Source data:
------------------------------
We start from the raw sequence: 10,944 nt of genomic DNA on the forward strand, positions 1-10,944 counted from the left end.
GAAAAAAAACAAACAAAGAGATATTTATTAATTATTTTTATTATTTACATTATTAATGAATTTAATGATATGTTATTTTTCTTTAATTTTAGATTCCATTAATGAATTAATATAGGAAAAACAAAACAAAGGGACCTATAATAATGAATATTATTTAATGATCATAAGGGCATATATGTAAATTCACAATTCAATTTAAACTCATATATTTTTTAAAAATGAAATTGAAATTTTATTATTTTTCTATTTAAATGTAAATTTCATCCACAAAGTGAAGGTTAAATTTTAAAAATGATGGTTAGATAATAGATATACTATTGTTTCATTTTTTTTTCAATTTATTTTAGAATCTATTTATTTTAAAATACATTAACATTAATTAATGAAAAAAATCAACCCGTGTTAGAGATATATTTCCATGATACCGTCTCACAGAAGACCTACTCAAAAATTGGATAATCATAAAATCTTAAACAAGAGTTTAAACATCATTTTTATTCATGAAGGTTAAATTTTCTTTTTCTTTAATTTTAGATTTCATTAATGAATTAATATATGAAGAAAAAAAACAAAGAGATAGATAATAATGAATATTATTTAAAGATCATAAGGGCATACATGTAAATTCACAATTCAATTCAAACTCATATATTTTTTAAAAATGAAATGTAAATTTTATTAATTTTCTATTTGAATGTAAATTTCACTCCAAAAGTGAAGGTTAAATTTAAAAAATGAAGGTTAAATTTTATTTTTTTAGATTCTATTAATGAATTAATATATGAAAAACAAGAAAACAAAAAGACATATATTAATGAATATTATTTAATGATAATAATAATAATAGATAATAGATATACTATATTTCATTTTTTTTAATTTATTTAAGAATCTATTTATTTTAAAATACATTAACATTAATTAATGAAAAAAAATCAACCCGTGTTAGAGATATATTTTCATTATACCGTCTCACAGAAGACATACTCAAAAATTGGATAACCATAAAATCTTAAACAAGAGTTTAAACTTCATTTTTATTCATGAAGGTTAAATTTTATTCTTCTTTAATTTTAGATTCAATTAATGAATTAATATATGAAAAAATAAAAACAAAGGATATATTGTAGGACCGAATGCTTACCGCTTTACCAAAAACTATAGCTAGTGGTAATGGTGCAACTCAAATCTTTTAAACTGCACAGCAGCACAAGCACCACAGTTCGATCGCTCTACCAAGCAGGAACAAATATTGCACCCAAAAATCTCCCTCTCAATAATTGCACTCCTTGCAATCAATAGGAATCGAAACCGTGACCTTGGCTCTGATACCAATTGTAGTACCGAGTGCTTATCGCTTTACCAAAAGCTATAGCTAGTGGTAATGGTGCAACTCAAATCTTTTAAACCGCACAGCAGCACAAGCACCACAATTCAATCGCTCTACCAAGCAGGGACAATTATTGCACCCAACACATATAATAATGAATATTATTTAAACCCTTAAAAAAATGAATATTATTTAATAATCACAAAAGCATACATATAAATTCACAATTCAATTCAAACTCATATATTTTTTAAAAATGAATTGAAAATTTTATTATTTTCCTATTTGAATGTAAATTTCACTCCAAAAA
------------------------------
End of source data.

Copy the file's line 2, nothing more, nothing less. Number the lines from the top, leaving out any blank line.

GAAAAAAAACAAACAAAGAGATATTTATTAATTATTTTTATTATTTACATTATTAATGAATTTAATGATATGTTATTTTTCTTTAATTTTAGATTCCATTAATGAATTAATATAGGAAAAACAAAACAAAGGGACCTATAATAATGAATATTATTTAATGATCATAAGGGCATATATGTAAATTCACAATTCAATTTAAACTCATATATTTTTTAAAAATGAAATTGAAATTTTATTATTTTTCTATTTAAATGTAAATTTCATCCACAAAGTGAAGGTTAAATTTTAAAAATGATGGTTAGATAATAGATATACTATTGTTTCATTTTTTTTTCAATTTATTTTAGAATCTATTTATTTTAAAATACATTAACATTAATTAATGAAAAAAATCAACCCGTGTTAGAGATATATTTCCATGATACCGTCTCACAGAAGACCTACTCAAAAATTGGATAATCATAAAATCTTAAACAAGAGTTTAAACATCATTTTTATTCATGAAGGTTAAATTTTCTTTTTCTTTAATTTTAGATTTCATTAATGAATTAATATATGAAGAAAAAAAACAAAGAGATAGATAATAATGAATATTATTTAAAGATCATAAGGGCATACATGTAAATTCACAATTCAATTCAAACTCATATATTTTTTAAAAATGAAATGTAAATTTTATTAATTTTCTATTTGAATGTAAATTTCACTCCAAAAGTGAAGGTTAAATTTAAAAAATGAAGGTTAAATTTTATTTTTTTAGATTCTATTAATGAATTAATATATGAAAAACAAGAAAACAAAAAGACATATATTAATGAATATTATTTAATGATAATAATAATAATAGATAATAGATATACTATATTTCATTTTTTTTAATTTATTTAAGAATCTATTTATTTTAAAATACATTAACATTAATTAATGAAAAAAAATCAACCCGTGTTAGAGATATATTTTCATTATACCGTCTCACAGAAGACATACTCAAAAATTGGATAACCATAAAATCTTAAACAAGAGTTTAAACTTCATTTTTATTCATGAAGGTTAAATTTTATTCTTCTTTAATTTTAGATTCAATTAATGAATTAATATATGAAAAAATAAAAACAAAGGATATATTGTAGGACCGAATGCTTACCGCTTTACCAAAAACTATAGCTAGTGGTAATGGTGCAACTCAAATCTTTTAAACTGCACAGCAGCACAAGCACCACAGTTCGATCGCTCTACCAAGCAGGAACAAATATTGCACCCAAAAATCTCCCTCTCAATAATTGCACTCCTTGCAATCAATAGGAATCGAAACCGTGACCTTGGCTCTGATACCAATTGTAGTACCGAGTGCTTATCGCTTTACCAAAAGCTATAGCTAGTGGTAATGGTGCAACTCAAATCTTTTAAACCGCACAGCAGCACAAGCACCACAATTCAATCGCTCTACCAAGCAGGGACAATTATTGCACCCAACACATATAATAATGAATATTATTTAAACCCTTAAAAAAATGAATATTATTTAATAATCACAAAAGCATACATATAAATTCACAATTCAATTCAAACTCATATATTTTTTAAAAATGAATTGAAAATTTTATTATTTTCCTATTTGAATGTAAATTTCACTCCAAAAA